Lousy ads are ruining the online experience

Discussion in 'Apple, Inc and Tech Industry' started by maflynn, Jan 18, 2017.

  1. maflynn Moderator

    maflynn

    Staff Member

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    May 3, 2009
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    Boston
    #1
    From recode, a facinating article about how bad ads are.
    Lousy ads are ruining the online experience
    This paragraph struck me, because sites like cnet and bleacherreport.com has little videos that autoplay in the lower right hand corner. I've largely stopped going to those sites because of those services.

     
  2. Beachguy macrumors 6502a

    Beachguy

    Joined:
    Nov 23, 2011
    #2
    Those that have the videos you mention really tick me off. That's why I have some of the blocking I have, and will continue to find ways to stop them. I HATE autoplay video. It's like the companies that won't let you in if you have ad blockers. I don't turn mine off. I just figure your site is not worth it. Had sites not abused viewers in the first place, we wouldn't be this way.
     
  3. mobilehaathi macrumors G3

    mobilehaathi

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    #3
    Nice to see people are paying attention to a real problem. I thought this paragraph was quite interesting, too, highlighting the shift in dynamics which is driving the issue.

     
  4. maflynn thread starter Moderator

    maflynn

    Staff Member

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    #4
    What software do you use because so far adguard isn't doing what I want with those videos.

    That was surprising and it drives the point where they were scrambling for the dimes at the expense of the dollars, or to put it another way penny wise but pound foolish. Now they're in a predicament where are less willing to click or put with the commercials.

    I've seen long commercials on a video (beyond 30 seconds) and I finally gave up because the video wasn't worth my putting up with sitting there seeing that add for so long
     
  5. mobilehaathi macrumors G3

    mobilehaathi

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    #5
    Heh, oh yeah, definitely been there done that! It's awfully obnoxious.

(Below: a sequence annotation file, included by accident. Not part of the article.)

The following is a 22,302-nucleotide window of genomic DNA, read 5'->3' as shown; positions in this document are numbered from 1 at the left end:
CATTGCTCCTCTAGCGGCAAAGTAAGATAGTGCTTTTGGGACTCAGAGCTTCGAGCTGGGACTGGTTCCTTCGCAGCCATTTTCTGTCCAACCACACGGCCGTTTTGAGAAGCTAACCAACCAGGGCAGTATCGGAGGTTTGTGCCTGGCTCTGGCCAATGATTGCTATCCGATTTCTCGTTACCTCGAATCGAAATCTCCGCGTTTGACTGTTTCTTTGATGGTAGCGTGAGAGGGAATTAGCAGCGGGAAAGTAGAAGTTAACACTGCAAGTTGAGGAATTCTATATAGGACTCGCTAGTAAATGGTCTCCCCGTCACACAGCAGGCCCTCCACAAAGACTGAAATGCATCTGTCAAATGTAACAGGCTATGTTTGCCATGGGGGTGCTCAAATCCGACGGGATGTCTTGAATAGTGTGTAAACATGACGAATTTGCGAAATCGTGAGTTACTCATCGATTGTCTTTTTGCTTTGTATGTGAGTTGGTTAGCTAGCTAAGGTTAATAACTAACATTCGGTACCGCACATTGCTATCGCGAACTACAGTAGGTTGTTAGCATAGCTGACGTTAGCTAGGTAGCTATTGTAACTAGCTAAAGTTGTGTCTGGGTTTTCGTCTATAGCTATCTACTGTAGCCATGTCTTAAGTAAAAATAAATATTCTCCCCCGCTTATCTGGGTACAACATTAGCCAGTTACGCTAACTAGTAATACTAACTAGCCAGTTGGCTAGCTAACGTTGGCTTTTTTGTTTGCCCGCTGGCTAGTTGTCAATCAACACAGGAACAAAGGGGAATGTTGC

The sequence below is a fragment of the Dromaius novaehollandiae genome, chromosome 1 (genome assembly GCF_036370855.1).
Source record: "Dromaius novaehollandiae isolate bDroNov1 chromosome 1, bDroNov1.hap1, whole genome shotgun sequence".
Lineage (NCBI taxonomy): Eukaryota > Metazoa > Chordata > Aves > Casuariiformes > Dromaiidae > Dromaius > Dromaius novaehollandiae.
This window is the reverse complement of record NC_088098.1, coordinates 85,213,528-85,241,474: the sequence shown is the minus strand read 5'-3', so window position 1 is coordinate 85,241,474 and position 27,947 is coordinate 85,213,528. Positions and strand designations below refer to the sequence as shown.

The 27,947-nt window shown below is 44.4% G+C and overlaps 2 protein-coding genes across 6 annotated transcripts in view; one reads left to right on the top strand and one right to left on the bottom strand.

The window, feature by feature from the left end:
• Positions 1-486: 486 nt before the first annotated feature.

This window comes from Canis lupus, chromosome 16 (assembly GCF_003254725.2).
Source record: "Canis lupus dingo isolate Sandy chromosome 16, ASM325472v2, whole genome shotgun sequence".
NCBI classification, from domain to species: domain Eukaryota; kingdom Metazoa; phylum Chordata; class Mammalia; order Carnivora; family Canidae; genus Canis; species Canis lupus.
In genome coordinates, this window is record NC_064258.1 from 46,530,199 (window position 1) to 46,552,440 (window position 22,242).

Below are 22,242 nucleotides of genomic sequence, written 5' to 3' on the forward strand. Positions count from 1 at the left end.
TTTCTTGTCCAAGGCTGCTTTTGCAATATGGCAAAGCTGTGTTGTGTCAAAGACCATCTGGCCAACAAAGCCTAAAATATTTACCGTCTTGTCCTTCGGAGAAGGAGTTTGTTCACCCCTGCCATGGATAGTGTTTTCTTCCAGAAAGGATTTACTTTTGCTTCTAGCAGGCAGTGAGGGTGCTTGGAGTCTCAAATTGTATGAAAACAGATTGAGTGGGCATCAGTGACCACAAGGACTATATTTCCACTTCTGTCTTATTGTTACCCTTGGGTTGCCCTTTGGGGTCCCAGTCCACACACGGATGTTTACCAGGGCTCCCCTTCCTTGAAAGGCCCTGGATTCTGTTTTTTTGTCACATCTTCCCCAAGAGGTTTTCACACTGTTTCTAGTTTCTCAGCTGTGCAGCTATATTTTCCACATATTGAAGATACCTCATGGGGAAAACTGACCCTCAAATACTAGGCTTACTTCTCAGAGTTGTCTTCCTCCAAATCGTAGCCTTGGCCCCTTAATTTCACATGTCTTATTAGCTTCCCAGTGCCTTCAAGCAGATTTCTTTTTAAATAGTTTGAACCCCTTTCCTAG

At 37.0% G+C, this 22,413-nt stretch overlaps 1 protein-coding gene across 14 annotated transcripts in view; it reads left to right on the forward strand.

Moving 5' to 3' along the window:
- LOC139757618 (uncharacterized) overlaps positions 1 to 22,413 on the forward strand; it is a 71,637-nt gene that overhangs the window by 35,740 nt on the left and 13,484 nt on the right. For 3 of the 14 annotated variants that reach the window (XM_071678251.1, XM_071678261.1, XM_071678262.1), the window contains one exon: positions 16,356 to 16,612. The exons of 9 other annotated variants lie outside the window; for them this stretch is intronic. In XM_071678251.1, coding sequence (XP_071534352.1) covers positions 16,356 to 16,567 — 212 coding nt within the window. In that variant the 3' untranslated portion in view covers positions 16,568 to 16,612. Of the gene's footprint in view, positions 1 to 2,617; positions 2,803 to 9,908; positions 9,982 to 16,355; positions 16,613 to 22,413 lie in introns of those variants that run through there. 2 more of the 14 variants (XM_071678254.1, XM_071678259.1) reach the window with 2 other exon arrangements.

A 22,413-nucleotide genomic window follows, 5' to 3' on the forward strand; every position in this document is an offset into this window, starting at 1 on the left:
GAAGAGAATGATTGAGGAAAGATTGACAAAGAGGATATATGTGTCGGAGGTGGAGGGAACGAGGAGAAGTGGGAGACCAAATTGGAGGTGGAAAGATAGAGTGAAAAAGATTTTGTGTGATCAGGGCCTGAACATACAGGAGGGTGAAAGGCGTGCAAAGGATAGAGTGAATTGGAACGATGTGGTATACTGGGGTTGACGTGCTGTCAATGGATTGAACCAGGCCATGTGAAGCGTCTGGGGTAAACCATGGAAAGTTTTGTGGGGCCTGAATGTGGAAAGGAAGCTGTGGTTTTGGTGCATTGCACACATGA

6. Beachguy macrumors 6502a

    Beachguy

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    Nov 23, 2011
    #6
    I have an HTML5 blocker, i use a HOSTS file, ABP, and a few I am trying to catch those that still make it through. Occasionally, one makes its way through.
     
  7. Tech198 macrumors G4

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    Mar 21, 2011
    Location:
    Australia, Perth
    #7
    +1 ... That's the most annoying.. If i wanna play, I'll hit play, but everytime i go to these sites i gotta hit "Don't play" or pause.. I don't mind the ads since i use uBlock Origin and block by dynamic filtering (advanced) (firefox addon)

    https://github.com/gorhill/uBlock/wiki/Dynamic-filtering:-quick-guide

    I find this takes care of most of it.
     
  8. MacUser2525 macrumors 68000

    MacUser2525

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    Mar 17, 2007
    Location:
    Canada
    #8
    What are these ad things you speak of, seriously people in this day and age still allow that junk to be displayed on their computer. Well the last part was retorical as well when I go to work on peoples machines it just boggles the mind the usually at least half dozen tool bars taking up most of the browser space, ad tracker installed malware up the wazoo, viruses and other assorted foolishness. By the time I am done with the machine they will never see any of it again unless they are total moron in which case I thank them for their repeat businnes.
     
  9. Tech198 macrumors G4

    Joined:
    Mar 21, 2011
    Location:
    Australia, Perth
    #9
    Ads are displayed that's just how it is.. If no ads are displayed then that means u'r running software or extensions, which blocks it, or a companies IT corporation does on behalf of everyone in a company.